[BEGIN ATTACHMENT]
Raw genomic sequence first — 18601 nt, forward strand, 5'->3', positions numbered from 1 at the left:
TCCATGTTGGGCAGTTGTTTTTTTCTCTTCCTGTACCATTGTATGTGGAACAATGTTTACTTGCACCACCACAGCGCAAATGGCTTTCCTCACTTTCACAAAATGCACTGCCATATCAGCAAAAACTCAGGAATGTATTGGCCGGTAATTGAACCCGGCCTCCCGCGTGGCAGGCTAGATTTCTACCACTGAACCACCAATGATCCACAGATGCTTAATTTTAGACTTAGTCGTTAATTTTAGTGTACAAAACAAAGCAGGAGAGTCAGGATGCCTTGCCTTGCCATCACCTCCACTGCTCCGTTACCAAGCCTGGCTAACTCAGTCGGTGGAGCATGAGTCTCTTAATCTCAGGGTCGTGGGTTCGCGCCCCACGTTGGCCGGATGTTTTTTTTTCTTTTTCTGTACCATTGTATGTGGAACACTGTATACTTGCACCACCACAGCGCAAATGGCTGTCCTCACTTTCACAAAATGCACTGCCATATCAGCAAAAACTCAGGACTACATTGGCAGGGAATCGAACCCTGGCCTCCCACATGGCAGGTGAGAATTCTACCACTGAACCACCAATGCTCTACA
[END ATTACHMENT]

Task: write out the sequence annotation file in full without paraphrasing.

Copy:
Raw genomic sequence first — 18601 nt, forward strand, 5'->3', positions numbered from 1 at the left:
TCCATGTTGGGCAGTTGTTTTTTTCTCTTCCTGTACCATTGTATGTGGAACAATGTTTACTTGCACCACCACAGCGCAAATGGCTTTCCTCACTTTCACAAAATGCACTGCCATATCAGCAAAAACTCAGGAATGTATTGGCCGGTAATTGAACCCGGCCTCCCGCGTGGCAGGCTAGATTTCTACCACTGAACCACCAATGATCCACAGATGCTTAATTTTAGACTTAGTCGTTAATTTTAGTGTACAAAACAAAGCAGGAGAGTCAGGATGCCTTGCCTTGCCATCACCTCCACTGCTCCGTTACCAAGCCTGGCTAACTCAGTCGGTGGAGCATGAGTCTCTTAATCTCAGGGTCGTGGGTTCGCGCCCCACGTTGGCCGGATGTTTTTTTTTCTTTTTCTGTACCATTGTATGTGGAACACTGTATACTTGCACCACCACAGCGCAAATGGCTGTCCTCACTTTCACAAAATGCACTGCCATATCAGCAAAAACTCAGGACTACATTGGCAGGGAATCGAACCCTGGCCTCCCACATGGCAGGTGAGAATTCTACCACTGAACCACCAATGCTCTACA